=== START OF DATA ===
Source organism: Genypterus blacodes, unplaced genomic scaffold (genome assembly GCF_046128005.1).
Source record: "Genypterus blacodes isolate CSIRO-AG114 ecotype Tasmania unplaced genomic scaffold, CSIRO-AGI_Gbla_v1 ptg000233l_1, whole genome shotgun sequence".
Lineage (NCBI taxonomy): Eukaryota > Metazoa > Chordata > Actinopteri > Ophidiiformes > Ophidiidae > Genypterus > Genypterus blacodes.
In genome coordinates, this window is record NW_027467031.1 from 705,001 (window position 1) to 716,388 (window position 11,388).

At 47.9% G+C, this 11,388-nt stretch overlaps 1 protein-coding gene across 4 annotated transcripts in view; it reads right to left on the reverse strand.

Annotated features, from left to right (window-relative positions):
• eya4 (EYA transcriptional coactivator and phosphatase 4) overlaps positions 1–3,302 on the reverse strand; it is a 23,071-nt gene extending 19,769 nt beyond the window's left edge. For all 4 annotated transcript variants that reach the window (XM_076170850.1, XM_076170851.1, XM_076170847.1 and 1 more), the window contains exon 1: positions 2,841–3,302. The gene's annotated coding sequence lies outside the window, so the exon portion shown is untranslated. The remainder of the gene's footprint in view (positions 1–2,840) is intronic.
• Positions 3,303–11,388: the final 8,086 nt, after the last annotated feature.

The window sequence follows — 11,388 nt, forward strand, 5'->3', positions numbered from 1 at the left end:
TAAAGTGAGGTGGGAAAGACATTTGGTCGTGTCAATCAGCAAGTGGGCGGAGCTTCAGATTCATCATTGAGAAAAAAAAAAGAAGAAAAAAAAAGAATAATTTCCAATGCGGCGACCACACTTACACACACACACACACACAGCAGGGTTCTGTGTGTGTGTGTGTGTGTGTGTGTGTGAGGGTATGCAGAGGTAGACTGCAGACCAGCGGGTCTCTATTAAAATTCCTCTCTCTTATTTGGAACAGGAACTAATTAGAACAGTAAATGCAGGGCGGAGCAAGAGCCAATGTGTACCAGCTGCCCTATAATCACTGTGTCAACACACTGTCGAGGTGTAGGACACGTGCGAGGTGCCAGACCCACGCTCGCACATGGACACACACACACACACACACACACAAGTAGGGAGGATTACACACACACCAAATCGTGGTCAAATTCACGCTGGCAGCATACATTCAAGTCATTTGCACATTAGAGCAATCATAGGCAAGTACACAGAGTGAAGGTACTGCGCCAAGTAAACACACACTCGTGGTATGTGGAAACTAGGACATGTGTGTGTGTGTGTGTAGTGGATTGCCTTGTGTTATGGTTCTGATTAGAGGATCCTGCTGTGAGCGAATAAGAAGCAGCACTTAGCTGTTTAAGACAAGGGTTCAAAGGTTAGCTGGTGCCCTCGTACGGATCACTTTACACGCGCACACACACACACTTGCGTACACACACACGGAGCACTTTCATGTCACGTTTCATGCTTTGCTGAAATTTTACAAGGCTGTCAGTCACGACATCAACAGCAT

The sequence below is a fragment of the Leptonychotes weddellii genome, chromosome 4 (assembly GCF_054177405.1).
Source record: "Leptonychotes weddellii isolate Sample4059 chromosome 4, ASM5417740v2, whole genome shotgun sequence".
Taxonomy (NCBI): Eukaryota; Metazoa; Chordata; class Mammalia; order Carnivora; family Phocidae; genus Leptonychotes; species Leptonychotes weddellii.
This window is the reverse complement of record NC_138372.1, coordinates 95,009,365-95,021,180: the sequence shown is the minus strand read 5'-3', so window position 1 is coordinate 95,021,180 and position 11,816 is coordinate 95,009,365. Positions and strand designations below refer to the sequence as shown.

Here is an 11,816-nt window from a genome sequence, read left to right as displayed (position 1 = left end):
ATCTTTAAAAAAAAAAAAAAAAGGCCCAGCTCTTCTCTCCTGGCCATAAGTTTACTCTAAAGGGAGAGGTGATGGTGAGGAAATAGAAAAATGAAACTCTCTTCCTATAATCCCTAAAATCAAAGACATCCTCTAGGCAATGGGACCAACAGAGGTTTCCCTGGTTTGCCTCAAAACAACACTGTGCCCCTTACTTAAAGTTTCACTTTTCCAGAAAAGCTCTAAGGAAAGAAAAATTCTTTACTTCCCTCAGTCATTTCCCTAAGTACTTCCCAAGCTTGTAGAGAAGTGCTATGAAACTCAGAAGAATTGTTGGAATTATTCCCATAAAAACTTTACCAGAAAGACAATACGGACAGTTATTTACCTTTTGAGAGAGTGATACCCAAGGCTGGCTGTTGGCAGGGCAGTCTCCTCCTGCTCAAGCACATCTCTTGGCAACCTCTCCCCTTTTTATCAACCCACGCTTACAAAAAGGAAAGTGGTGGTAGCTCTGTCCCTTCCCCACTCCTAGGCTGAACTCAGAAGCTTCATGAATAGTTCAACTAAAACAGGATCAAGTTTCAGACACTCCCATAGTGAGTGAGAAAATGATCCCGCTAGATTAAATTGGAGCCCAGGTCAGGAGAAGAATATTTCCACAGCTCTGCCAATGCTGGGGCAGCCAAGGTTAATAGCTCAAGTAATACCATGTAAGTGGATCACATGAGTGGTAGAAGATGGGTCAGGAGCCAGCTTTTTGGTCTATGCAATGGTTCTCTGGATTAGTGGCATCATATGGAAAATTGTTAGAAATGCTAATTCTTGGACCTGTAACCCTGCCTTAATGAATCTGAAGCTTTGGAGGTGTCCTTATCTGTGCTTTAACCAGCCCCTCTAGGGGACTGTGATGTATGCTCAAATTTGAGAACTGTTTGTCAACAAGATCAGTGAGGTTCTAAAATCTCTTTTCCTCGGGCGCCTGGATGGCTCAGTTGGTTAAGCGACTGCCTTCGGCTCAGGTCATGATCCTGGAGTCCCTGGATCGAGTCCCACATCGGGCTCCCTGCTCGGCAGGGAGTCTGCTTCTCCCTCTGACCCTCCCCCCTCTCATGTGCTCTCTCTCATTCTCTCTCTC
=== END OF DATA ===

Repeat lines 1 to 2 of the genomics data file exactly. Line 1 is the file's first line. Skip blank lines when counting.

Source organism: Genypterus blacodes, unplaced genomic scaffold (genome assembly GCF_046128005.1).
Source record: "Genypterus blacodes isolate CSIRO-AG114 ecotype Tasmania unplaced genomic scaffold, CSIRO-AGI_Gbla_v1 ptg000233l_1, whole genome shotgun sequence".